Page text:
Thomas Fuchs – as many Germans have done before him – was born and raised in Germany. After finishing his studies in Graphic Design and Illustration at the Academy of Fine Arts Stuttgart with an MfA in '97, he moved to New York in November of the same year, where he still lives and works today, plying his trade as a self-professed ‘freelance illustrator-slash-designer-slash-artist’. And with all this slashing going on, maybe we should all start to get worried about his chain-saw project...

Thomas’ work has received accolades and awards galore from professional societies and his peers alike. He’s been honoured, for example, by The Society of Illustrators (Gold Medal, Advertising and Institutional Category), American Illustration, Communication Arts, Print, SPD, The Art Directors Club NY and Germany (of which he is a member) and SND (Silver Medal). His list of clients and other forums for his unique brand of eclectic work is extensive, ranging from just about every magazine or other publication covering all aspects of life (e.g. Architectural Digest, ESPN, Chicago Tribune, Newsweek and Time, Rolling Stone and many more!).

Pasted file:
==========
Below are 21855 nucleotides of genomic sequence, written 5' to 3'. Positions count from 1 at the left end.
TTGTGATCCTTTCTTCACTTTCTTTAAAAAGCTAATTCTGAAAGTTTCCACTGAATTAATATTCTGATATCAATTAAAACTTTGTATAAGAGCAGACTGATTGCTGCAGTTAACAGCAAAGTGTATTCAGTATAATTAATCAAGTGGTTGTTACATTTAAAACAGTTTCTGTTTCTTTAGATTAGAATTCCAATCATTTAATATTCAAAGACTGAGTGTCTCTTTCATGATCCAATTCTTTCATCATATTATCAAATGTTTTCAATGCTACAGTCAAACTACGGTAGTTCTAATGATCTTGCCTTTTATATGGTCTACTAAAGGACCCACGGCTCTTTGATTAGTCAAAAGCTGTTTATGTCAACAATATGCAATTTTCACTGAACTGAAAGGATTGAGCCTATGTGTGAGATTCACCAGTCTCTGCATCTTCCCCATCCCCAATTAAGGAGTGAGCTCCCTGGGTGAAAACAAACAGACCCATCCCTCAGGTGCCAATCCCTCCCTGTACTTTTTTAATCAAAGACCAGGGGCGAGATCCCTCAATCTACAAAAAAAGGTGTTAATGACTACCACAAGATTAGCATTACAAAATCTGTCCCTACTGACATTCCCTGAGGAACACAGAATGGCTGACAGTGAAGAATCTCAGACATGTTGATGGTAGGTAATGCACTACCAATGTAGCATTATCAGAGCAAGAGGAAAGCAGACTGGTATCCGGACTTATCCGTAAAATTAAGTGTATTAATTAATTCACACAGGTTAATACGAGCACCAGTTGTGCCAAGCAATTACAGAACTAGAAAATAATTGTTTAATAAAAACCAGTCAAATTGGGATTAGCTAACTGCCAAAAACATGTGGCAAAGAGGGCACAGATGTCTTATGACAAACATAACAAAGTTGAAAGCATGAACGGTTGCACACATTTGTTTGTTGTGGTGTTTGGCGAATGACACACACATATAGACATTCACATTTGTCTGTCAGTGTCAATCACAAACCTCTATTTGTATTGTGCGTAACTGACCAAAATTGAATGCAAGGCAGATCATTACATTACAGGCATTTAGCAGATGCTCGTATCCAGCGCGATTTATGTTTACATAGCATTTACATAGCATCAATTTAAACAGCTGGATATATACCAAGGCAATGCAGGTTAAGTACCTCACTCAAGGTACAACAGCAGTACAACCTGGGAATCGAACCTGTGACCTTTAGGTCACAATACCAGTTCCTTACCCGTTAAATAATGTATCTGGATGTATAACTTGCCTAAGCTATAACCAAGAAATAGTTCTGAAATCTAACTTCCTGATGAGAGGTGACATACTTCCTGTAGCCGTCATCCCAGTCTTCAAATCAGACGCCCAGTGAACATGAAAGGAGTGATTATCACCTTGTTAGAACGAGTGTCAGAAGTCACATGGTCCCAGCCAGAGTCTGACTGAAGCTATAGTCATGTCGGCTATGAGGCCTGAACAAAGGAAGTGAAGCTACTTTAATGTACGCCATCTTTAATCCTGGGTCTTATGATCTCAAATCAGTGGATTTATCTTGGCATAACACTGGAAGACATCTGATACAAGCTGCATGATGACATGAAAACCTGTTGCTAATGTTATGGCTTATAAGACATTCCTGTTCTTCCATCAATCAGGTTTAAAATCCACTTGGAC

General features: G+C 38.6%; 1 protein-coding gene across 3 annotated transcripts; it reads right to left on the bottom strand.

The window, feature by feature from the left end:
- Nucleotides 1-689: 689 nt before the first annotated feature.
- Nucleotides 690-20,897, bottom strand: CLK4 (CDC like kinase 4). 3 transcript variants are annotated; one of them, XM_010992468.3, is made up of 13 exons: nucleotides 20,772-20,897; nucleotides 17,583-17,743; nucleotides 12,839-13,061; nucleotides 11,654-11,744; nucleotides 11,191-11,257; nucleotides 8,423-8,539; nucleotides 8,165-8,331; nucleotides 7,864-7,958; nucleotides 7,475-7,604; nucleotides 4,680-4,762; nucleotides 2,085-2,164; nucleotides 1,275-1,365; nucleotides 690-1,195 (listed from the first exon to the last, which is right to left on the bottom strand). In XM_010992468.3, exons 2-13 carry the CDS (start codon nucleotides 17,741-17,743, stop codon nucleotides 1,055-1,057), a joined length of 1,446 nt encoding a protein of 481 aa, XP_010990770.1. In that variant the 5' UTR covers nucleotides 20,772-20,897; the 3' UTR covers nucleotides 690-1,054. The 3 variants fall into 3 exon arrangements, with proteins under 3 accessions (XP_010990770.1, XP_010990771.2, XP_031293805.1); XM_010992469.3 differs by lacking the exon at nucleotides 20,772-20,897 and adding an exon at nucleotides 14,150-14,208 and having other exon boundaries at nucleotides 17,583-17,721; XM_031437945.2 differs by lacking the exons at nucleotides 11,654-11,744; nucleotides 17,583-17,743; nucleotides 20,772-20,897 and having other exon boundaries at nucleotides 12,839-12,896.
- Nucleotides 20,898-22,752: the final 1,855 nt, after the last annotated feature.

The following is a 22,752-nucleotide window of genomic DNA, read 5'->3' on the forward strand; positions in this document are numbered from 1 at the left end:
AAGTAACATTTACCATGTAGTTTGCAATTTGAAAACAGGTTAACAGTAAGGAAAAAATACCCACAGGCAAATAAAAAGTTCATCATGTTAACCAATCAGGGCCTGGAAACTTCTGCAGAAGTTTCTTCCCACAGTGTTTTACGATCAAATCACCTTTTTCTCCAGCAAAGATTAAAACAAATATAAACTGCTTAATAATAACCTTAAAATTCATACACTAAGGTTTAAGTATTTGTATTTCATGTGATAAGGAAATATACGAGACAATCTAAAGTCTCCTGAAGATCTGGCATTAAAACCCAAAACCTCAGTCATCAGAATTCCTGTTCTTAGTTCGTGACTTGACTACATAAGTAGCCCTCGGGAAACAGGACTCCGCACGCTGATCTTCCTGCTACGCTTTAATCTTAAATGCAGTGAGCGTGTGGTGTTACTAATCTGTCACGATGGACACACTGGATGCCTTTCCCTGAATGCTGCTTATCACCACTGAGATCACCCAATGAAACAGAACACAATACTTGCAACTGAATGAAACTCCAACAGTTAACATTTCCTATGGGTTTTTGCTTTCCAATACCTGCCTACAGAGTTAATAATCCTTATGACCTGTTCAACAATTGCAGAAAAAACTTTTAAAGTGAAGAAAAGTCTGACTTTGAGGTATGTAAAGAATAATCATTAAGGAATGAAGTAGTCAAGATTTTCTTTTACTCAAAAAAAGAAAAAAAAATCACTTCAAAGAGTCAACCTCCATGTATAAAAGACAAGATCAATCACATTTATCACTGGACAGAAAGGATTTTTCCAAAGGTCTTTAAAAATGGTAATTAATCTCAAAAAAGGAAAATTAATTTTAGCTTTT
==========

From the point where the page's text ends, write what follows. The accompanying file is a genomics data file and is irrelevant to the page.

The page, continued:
Most recently he’s done a great piece and logo, too, for the 2011
NBA All-Star Weekend in Los Angeles and if you hurry, you can catch some of his paintings that are on display at ‘The 12th Annual Dog Show’ presented by Mascot Studio in New York! And naturally, you can check out his great heart-shaped images and more via his on-going bloggy thoughts and musings!! Hey, we did say his work is varied!!

Thanks again to Thomas and all the great support he provided in getting this interview up and running!

All pictures, videos and other media are used with written permission of Thomas Fuchs, including all current or previous business affiliations related to same, or are available in the public domain (noting copyright and other restrictions, accordingly). EXCEPTION: the final bio pic shown above was borrowed from
this link (photograph by Ethan Hill from ‘How to Wear White Without Looking Like Colonel Sanders’).

No further reproduction or duplication is permitted without contacting the artist directly.

Some pictures have been modified slightly or combined only for the purpose of space limitations. In all cases, we invite you to visit the artist’s site(s) for more!